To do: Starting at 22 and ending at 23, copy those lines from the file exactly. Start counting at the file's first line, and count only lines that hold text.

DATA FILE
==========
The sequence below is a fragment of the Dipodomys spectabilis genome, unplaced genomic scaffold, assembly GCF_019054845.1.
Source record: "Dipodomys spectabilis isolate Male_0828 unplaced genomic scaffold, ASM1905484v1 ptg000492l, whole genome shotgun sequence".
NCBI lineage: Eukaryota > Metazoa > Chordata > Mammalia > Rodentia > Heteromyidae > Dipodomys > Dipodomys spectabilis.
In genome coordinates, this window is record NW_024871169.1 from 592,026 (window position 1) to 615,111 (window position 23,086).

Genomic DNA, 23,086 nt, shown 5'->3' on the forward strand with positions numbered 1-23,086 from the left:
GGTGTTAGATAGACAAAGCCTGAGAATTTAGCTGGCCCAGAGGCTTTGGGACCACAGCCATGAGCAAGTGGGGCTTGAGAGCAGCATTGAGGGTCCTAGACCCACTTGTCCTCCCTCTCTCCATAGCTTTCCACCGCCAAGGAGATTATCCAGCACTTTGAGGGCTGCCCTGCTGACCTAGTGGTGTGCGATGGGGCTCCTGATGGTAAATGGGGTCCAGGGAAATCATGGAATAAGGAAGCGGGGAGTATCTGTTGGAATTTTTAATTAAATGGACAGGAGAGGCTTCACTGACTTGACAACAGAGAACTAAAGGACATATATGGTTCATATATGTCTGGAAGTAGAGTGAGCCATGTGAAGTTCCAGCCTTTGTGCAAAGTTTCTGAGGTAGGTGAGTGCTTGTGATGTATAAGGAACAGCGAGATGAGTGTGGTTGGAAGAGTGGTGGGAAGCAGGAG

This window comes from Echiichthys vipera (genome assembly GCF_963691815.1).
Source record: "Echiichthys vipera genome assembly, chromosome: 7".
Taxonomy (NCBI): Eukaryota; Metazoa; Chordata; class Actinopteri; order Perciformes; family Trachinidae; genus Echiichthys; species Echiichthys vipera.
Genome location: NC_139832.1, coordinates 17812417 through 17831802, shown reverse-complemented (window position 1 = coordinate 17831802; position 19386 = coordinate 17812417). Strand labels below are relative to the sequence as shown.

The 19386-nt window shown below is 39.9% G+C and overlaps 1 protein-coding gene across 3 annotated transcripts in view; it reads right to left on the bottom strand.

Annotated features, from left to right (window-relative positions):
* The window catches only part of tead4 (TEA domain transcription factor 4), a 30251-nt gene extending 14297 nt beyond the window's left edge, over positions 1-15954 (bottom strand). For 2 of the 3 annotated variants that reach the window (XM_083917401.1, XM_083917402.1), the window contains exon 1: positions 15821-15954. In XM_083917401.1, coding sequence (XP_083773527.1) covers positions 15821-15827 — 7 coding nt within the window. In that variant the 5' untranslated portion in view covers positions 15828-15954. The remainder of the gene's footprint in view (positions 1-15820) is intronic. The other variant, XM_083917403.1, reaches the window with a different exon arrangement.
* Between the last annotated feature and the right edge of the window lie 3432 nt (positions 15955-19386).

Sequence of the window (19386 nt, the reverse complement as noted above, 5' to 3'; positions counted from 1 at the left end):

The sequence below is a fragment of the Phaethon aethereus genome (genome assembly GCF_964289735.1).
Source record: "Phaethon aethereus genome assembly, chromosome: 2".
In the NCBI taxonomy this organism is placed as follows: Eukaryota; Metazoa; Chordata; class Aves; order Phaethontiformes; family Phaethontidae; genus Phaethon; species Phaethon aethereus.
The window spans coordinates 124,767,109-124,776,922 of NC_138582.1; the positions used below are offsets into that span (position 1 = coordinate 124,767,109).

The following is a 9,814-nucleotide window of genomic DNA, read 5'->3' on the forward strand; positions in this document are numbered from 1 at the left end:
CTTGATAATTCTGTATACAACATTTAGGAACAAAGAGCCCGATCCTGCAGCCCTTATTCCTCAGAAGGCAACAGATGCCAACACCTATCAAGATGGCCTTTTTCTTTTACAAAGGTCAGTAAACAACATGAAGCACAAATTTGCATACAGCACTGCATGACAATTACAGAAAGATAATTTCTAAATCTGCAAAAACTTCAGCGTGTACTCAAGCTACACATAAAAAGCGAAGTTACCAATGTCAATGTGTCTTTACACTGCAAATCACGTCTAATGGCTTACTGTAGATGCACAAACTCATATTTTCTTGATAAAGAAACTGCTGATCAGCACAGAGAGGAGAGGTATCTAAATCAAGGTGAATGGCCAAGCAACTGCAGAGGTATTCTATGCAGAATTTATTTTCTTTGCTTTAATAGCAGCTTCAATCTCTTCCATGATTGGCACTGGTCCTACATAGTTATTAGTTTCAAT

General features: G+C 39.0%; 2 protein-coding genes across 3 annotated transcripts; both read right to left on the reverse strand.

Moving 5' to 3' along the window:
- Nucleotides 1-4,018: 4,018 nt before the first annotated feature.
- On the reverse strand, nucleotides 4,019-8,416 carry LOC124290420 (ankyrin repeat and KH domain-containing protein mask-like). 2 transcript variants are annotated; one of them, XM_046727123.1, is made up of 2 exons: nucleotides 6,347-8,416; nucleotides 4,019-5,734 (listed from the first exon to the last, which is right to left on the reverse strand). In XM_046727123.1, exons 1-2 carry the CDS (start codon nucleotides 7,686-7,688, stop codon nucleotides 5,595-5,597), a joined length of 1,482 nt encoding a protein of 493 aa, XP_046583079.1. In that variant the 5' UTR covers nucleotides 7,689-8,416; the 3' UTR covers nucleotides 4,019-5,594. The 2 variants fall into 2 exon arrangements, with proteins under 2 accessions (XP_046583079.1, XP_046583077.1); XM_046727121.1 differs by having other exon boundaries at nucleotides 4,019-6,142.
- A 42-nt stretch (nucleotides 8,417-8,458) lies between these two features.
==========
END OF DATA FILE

General features: G+C 39.0%; 2 protein-coding genes across 3 annotated transcripts; both read right to left on the reverse strand.

Moving 5' to 3' along the window: